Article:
Shoppers today appreciate the quality and value that private label brands bring to them. While some people believe that private label products have run their course, Nielsen published a report in 2018 pointing to the contrary, illustrating that products with private labels are, indeed, rising again in popularity.
The private label product market is set to reach approximately $220 billion by the year 2020.
Now is the time to invest in food with private labels.
Why Now is a Good Time for Private Labels
Private label foods saw their most significant increase in popularity during the recession of 2008. While some think that these labels reached their pinnacle then, many know that they continue to increase in popularity as today’s shoppers appreciate the value they provide.
Eventually, there will be another recession. Also, penetration of private labels in Europe is significantly higher than in America. Penetration there is over 40 percent.
Consumers in America have started to shift their thinking as millennials, and other shoppers seek products they see as “clean-label” that haven’t benefited from branding. They tend to steer clear of foods with an extensive lists of ingredients.
Two German discounted stores have exploded in popularity in the U.S., and they’ve expanded aggressively. The two stores, Lidl and Aldi, are both planning to expand across America and saw growth rates between 7 and 8 percent during the period between 2009 and 2014. Aldi currently is a top-20 grocer in the states.
Popular U.S. chains Trader Joe’s and Whole Foods newer store 365 by Whole Foods also increased their revenues steadily over the last 9 years and provided mostly private label products. Private label foods have branched further for people seeking less expensive options.
Now they’re seen in prepared foods, granola, salsa, and more. These chains dramatically changed peoples’ expectations of the products that they buy.
25-30 percent higher profit margins for retailers provide an incentive to bring private label products to consumers as alternatives to branded products popular in the past. Price is a huge factor for people when choosing products to buy and they want healthy, high-quality foods.
Studies show that when people had to adapt to cost-saving methods during economic depressions, they didn’t revert back to old spending habits when the depression comes to an end. For this reason, private label brands continue to grow in popularity.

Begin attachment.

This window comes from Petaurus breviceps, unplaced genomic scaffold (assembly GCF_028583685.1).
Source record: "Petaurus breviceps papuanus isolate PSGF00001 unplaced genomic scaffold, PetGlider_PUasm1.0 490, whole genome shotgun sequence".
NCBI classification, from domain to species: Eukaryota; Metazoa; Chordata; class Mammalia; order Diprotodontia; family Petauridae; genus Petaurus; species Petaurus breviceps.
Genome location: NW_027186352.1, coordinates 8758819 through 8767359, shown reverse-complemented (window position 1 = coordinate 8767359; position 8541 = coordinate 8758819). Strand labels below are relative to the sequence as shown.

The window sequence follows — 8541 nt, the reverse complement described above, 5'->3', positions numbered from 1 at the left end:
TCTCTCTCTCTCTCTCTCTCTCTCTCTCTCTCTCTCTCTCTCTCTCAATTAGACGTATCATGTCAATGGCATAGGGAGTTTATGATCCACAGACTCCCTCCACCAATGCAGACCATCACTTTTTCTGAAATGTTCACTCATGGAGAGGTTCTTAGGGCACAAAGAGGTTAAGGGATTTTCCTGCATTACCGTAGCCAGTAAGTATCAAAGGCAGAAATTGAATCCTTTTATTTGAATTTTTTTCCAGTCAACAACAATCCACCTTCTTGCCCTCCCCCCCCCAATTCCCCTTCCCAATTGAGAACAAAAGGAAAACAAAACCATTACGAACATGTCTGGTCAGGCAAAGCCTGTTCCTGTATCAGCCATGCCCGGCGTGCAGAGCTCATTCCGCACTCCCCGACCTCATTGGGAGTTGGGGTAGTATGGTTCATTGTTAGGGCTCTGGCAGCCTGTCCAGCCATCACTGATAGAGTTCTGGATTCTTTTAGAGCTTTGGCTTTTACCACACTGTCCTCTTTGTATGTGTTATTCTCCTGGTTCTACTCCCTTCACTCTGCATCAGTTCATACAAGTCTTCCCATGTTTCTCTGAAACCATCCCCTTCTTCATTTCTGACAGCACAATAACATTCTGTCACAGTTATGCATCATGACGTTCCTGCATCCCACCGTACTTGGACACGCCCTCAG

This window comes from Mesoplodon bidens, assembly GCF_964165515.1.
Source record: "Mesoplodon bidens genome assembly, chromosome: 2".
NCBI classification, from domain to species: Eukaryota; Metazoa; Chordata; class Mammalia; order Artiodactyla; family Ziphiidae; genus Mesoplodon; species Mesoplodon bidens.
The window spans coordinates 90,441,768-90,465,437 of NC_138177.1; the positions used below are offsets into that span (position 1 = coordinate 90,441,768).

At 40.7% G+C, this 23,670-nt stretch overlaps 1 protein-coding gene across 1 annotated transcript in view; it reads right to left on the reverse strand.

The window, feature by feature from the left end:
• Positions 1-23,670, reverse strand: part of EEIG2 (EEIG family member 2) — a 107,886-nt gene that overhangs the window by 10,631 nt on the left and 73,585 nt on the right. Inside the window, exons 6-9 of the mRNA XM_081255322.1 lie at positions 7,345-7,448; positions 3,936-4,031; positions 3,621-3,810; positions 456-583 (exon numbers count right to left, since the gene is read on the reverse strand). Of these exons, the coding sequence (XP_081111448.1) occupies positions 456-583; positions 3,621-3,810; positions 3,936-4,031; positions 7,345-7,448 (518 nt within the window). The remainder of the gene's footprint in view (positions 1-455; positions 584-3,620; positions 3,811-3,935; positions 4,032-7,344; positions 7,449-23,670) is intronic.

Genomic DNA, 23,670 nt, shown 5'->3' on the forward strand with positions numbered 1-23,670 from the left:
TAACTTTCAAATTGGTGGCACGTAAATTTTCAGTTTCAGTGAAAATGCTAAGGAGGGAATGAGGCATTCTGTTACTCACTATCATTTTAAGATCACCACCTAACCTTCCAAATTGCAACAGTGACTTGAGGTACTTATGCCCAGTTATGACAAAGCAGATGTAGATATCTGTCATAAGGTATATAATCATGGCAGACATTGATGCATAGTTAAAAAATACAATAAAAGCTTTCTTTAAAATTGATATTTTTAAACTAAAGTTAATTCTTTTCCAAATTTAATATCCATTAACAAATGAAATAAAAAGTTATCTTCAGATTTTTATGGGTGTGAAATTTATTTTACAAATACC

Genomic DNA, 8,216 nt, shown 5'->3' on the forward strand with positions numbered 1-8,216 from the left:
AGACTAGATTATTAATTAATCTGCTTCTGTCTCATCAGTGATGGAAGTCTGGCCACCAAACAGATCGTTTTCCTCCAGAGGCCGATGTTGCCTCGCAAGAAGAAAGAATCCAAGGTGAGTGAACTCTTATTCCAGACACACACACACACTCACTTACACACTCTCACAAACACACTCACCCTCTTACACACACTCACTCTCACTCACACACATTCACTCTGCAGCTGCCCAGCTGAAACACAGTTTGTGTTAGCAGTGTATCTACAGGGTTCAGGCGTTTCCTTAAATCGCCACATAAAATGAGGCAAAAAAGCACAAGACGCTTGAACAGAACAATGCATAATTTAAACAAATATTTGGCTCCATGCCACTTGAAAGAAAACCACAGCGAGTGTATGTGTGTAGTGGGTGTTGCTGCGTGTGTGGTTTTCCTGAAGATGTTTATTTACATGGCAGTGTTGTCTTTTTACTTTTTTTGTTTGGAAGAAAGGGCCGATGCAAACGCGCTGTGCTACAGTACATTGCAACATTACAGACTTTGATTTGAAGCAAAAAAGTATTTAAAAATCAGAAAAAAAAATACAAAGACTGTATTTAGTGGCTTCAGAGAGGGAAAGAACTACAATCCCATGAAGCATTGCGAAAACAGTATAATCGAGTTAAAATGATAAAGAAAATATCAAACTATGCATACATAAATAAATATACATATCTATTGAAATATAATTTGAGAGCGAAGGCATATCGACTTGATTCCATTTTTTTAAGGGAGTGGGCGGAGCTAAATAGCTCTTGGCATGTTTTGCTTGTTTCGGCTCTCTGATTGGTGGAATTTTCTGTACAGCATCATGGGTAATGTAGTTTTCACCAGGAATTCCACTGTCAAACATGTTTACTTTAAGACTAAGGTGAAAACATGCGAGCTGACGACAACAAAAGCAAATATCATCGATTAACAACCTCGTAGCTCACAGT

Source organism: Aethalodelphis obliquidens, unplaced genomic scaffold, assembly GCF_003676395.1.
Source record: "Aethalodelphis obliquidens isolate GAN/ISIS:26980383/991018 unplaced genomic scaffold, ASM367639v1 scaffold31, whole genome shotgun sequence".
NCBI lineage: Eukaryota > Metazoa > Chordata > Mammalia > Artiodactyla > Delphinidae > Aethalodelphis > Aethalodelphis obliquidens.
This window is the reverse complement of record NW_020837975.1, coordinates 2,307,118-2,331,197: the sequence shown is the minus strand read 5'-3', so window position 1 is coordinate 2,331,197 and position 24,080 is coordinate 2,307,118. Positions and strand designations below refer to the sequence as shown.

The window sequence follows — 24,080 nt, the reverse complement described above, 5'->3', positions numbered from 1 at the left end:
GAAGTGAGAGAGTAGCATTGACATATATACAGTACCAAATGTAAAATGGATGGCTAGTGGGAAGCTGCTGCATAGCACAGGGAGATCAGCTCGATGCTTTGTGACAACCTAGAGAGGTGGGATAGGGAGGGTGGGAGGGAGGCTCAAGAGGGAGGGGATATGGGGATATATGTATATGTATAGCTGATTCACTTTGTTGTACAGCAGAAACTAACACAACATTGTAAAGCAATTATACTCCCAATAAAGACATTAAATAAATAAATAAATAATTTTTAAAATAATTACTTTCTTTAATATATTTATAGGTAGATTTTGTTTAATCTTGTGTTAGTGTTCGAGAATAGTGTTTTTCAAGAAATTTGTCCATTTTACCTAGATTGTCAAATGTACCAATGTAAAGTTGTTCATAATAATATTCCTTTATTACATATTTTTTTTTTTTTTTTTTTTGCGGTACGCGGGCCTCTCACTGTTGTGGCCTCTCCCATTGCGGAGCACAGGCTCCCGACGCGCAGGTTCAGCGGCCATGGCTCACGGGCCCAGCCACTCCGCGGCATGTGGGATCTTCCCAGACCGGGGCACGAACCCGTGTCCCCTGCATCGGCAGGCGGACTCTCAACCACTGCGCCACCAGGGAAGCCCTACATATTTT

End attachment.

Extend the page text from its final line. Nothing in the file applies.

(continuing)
Opportunities for New and Current Brands
There are numerous opportunities for private label brands in the United States. Enhanced product strategies meet consumers’ needs. Those offering tiered options such as “good/better/best” are seeing excellent success because they meet shoppers’ needs by brand positioning that utilizes different price points.
Branded suppliers will struggle because options like these contradict their branded offerings.
Fresh-to-go offerings are set to grow as everyone knows how popular prepared foods are for U.S. consumers trying to save time and money. Stores such as Whole Foods have pushed past plain sandwiches and sushi and expanded their ready-to-go foods exponentially.
The expansion of private labels into choices such as salsa, prepared food, and granola as mentioned above, provide incredible opportunities for all brands. Kroger’s Simple Truth product line is a fine example because this product line introduced products without 101 ingredients that concerned their shoppers. In 2015, Simple Truth saw $1.5 billion in sales.
Energy drinks also provide an opportunity for new and current brands. They don’t take up much shelf space, and the existing base for private-labels is small compared to categories such as sparkling bottled water. One Texas A&M study illustrates that consumers will swap between brand name energy drinks such as Rockstar and Monster when prices rise.
The Fastest Growing Trends
Private food labels exhibit trends that show some products are rising rapidly. For instance, Costco uses alcohol’s price elasticity in a strategy netting them $270 million in wine sales all over the world and proceeds are projected to continue growing for the next few years.
Studies illustrate that people buy more products when they are less expensive. 25 to 45 percent markups are standard in the alcohol industry. Costco maintains around 10 to 14 percent with their Kirkland brands. On a $7 wine, that’s a price difference between $7.84 and $9.50.
The bottled water market also has the same trends. Generic product offerings such as Stop & Shop’s Nature’s Promise Water Beverage and Walgreen’s Nice! Spring Water are becoming more popular than common household names such as Poland Spring and Dasani.
The generic offerings in the private label category for bottled water outperformed Dasani 2.3X for a total of 29 percent of all global sales in bottled water.
As you can see, private food labels are becoming more popular, and studies illustrate that this upward trend will continue. Now is the perfect time to invest in them as consumers continue to crave high-quality products at economical prices.